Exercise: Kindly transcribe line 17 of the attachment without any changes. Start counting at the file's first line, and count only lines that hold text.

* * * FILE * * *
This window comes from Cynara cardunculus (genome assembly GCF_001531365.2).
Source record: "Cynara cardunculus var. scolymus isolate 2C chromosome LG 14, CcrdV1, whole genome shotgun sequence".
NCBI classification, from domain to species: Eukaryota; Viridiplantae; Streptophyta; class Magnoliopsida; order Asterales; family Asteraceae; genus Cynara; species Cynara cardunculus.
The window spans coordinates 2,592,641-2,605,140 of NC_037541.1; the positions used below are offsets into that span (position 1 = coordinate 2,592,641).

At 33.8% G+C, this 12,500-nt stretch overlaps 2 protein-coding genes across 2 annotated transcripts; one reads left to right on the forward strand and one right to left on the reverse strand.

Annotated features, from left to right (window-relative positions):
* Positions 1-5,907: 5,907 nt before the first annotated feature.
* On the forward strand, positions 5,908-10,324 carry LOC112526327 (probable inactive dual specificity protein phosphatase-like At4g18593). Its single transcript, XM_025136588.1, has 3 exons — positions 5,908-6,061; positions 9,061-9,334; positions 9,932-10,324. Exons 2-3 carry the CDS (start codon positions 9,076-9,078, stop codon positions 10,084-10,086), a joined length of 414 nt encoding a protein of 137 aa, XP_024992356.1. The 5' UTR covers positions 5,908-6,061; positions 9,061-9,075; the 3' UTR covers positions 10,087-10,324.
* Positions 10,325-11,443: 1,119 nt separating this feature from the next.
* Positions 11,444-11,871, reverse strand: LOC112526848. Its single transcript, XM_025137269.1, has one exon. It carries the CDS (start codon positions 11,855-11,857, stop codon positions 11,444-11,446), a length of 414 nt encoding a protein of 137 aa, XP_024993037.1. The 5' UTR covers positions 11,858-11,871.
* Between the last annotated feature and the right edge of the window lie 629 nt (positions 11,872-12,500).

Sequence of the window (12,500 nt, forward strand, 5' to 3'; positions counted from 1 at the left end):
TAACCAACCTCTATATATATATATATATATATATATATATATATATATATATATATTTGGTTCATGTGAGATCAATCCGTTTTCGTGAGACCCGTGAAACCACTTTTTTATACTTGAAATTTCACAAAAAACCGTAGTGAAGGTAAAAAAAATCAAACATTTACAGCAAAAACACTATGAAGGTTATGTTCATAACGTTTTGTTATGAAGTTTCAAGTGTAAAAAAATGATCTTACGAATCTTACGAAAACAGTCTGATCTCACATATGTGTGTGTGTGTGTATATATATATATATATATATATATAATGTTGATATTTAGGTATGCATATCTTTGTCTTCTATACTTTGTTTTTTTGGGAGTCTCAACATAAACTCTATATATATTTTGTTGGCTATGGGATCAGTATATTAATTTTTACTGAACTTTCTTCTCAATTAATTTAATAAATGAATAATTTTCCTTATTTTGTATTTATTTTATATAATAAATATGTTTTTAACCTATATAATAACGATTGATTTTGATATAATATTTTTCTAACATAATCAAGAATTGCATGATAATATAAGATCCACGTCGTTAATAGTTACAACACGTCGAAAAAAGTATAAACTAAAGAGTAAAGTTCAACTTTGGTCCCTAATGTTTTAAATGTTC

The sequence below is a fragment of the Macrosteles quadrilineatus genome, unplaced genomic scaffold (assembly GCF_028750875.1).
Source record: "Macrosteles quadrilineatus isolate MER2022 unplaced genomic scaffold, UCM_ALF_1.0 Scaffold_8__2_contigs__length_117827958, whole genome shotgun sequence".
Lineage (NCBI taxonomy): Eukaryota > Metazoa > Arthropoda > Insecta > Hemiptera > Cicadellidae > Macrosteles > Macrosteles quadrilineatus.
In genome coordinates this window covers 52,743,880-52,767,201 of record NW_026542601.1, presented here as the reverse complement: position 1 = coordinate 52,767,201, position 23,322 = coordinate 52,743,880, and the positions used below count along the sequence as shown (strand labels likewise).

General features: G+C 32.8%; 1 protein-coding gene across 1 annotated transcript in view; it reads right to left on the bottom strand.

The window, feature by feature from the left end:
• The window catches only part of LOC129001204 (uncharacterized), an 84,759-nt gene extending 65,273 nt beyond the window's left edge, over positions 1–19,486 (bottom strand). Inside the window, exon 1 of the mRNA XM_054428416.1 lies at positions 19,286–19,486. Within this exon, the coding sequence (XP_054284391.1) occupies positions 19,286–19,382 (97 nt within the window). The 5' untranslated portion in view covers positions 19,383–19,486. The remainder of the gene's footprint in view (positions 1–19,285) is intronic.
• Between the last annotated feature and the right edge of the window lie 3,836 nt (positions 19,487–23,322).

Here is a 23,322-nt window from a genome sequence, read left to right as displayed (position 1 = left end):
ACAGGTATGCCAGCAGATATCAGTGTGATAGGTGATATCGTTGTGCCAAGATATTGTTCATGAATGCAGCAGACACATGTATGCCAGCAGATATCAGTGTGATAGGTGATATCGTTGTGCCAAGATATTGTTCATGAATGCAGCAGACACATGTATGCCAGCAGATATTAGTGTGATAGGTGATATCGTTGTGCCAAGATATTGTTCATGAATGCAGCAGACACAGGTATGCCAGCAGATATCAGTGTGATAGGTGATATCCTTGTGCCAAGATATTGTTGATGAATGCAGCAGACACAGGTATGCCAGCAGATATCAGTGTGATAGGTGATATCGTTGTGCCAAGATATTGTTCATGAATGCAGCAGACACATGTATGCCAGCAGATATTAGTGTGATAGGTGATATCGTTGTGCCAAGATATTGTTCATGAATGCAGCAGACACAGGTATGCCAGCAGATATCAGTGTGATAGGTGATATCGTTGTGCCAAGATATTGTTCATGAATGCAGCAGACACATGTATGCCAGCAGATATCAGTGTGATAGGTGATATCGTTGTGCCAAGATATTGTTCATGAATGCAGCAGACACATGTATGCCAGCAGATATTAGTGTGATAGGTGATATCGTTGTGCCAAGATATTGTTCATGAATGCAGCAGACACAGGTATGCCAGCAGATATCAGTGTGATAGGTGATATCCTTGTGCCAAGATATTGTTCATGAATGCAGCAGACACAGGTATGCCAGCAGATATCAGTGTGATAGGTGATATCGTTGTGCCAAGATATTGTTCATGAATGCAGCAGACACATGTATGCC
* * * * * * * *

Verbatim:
In genome coordinates this window covers 52,743,880-52,767,201 of record NW_026542601.1, presented here as the reverse complement: position 1 = coordinate 52,767,201, position 23,322 = coordinate 52,743,880, and the positions used below count along the sequence as shown (strand labels likewise).